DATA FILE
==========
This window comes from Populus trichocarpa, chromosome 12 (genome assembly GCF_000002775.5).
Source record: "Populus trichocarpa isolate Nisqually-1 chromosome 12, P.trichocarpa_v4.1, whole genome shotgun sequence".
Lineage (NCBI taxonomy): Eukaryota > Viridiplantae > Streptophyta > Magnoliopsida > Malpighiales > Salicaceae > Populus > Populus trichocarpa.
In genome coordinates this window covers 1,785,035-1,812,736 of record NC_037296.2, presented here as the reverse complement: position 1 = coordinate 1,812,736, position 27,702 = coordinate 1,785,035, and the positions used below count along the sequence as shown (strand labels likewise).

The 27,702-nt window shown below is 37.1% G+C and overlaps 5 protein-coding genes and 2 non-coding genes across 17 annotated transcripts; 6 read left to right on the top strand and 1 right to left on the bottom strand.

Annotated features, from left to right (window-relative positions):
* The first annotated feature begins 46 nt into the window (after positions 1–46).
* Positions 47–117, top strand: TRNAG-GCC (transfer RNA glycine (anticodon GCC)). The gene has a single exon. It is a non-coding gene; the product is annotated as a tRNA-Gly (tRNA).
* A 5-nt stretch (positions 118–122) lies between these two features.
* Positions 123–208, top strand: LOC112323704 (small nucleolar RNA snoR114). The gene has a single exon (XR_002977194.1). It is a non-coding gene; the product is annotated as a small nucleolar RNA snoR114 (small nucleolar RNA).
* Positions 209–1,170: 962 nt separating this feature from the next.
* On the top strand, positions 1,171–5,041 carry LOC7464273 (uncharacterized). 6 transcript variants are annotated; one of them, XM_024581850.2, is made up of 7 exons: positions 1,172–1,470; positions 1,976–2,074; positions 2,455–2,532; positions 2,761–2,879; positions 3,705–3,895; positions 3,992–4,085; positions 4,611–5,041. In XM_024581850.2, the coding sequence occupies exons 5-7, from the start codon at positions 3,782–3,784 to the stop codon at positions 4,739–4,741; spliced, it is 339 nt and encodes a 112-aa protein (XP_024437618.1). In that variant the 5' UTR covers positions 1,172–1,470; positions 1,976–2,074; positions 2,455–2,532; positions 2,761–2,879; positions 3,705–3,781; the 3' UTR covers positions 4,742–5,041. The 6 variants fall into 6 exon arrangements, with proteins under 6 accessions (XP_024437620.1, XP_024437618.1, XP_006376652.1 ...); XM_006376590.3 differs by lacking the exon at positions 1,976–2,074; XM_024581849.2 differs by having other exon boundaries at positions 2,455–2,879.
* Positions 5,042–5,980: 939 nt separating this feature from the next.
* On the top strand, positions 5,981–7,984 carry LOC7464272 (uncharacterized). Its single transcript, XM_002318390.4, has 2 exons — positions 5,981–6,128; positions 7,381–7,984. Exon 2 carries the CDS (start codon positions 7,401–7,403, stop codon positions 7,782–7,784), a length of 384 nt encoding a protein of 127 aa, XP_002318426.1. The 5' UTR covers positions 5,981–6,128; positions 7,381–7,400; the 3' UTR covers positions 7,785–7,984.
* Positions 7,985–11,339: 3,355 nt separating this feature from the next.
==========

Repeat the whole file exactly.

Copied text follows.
This window comes from Populus trichocarpa, chromosome 12 (genome assembly GCF_000002775.5).
Source record: "Populus trichocarpa isolate Nisqually-1 chromosome 12, P.trichocarpa_v4.1, whole genome shotgun sequence".
Lineage (NCBI taxonomy): Eukaryota > Viridiplantae > Streptophyta > Magnoliopsida > Malpighiales > Salicaceae > Populus > Populus trichocarpa.
In genome coordinates this window covers 1,785,035-1,812,736 of record NC_037296.2, presented here as the reverse complement: position 1 = coordinate 1,812,736, position 27,702 = coordinate 1,785,035, and the positions used below count along the sequence as shown (strand labels likewise).

The 27,702-nt window shown below is 37.1% G+C and overlaps 5 protein-coding genes and 2 non-coding genes across 17 annotated transcripts; 6 read left to right on the top strand and 1 right to left on the bottom strand.

Annotated features, from left to right (window-relative positions):
* The first annotated feature begins 46 nt into the window (after positions 1–46).
* Positions 47–117, top strand: TRNAG-GCC (transfer RNA glycine (anticodon GCC)). The gene has a single exon. It is a non-coding gene; the product is annotated as a tRNA-Gly (tRNA).
* A 5-nt stretch (positions 118–122) lies between these two features.
* Positions 123–208, top strand: LOC112323704 (small nucleolar RNA snoR114). The gene has a single exon (XR_002977194.1). It is a non-coding gene; the product is annotated as a small nucleolar RNA snoR114 (small nucleolar RNA).
* Positions 209–1,170: 962 nt separating this feature from the next.
* On the top strand, positions 1,171–5,041 carry LOC7464273 (uncharacterized). 6 transcript variants are annotated; one of them, XM_024581850.2, is made up of 7 exons: positions 1,172–1,470; positions 1,976–2,074; positions 2,455–2,532; positions 2,761–2,879; positions 3,705–3,895; positions 3,992–4,085; positions 4,611–5,041. In XM_024581850.2, the coding sequence occupies exons 5-7, from the start codon at positions 3,782–3,784 to the stop codon at positions 4,739–4,741; spliced, it is 339 nt and encodes a 112-aa protein (XP_024437618.1). In that variant the 5' UTR covers positions 1,172–1,470; positions 1,976–2,074; positions 2,455–2,532; positions 2,761–2,879; positions 3,705–3,781; the 3' UTR covers positions 4,742–5,041. The 6 variants fall into 6 exon arrangements, with proteins under 6 accessions (XP_024437620.1, XP_024437618.1, XP_006376652.1 ...); XM_006376590.3 differs by lacking the exon at positions 1,976–2,074; XM_024581849.2 differs by having other exon boundaries at positions 2,455–2,879.
* Positions 5,042–5,980: 939 nt separating this feature from the next.
* On the top strand, positions 5,981–7,984 carry LOC7464272 (uncharacterized). Its single transcript, XM_002318390.4, has 2 exons — positions 5,981–6,128; positions 7,381–7,984. Exon 2 carries the CDS (start codon positions 7,401–7,403, stop codon positions 7,782–7,784), a length of 384 nt encoding a protein of 127 aa, XP_002318426.1. The 5' UTR covers positions 5,981–6,128; positions 7,381–7,400; the 3' UTR covers positions 7,785–7,984.
* Positions 7,985–11,339: 3,355 nt separating this feature from the next.